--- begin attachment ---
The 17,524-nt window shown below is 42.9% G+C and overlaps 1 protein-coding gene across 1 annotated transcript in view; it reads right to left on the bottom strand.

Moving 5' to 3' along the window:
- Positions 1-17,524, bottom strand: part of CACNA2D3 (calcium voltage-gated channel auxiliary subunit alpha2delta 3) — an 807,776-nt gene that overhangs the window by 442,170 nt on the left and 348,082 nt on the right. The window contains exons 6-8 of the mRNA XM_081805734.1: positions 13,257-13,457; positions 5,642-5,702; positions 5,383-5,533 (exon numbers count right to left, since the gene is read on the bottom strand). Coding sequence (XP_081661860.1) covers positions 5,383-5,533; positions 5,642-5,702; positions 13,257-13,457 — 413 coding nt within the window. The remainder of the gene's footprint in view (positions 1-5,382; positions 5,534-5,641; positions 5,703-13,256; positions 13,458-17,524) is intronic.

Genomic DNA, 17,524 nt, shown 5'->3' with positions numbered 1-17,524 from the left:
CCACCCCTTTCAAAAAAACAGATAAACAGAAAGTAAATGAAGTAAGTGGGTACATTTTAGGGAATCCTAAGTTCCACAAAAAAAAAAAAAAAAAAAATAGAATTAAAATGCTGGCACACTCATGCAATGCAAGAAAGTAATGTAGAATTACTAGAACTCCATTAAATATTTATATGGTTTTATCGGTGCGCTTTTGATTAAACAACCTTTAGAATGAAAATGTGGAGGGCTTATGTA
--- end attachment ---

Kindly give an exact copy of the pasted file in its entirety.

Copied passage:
The 17,524-nt window shown below is 42.9% G+C and overlaps 1 protein-coding gene across 1 annotated transcript in view; it reads right to left on the bottom strand.

Moving 5' to 3' along the window:
- Positions 1-17,524, bottom strand: part of CACNA2D3 (calcium voltage-gated channel auxiliary subunit alpha2delta 3) — an 807,776-nt gene that overhangs the window by 442,170 nt on the left and 348,082 nt on the right. The window contains exons 6-8 of the mRNA XM_081805734.1: positions 13,257-13,457; positions 5,642-5,702; positions 5,383-5,533 (exon numbers count right to left, since the gene is read on the bottom strand). Coding sequence (XP_081661860.1) covers positions 5,383-5,533; positions 5,642-5,702; positions 13,257-13,457 — 413 coding nt within the window. The remainder of the gene's footprint in view (positions 1-5,382; positions 5,534-5,641; positions 5,703-13,256; positions 13,458-17,524) is intronic.

Genomic DNA, 17,524 nt, shown 5'->3' with positions numbered 1-17,524 from the left:
CCACCCCTTTCAAAAAAACAGATAAACAGAAAGTAAATGAAGTAAGTGGGTACATTTTAGGGAATCCTAAGTTCCACAAAAAAAAAAAAAAAAAAAATAGAATTAAAATGCTGGCACACTCATGCAATGCAAGAAAGTAATGTAGAATTACTAGAACTCCATTAAATATTTATATGGTTTTATCGGTGCGCTTTTGATTAAACAACCTTTAGAATGAAAATGTGGAGGGCTTATGTA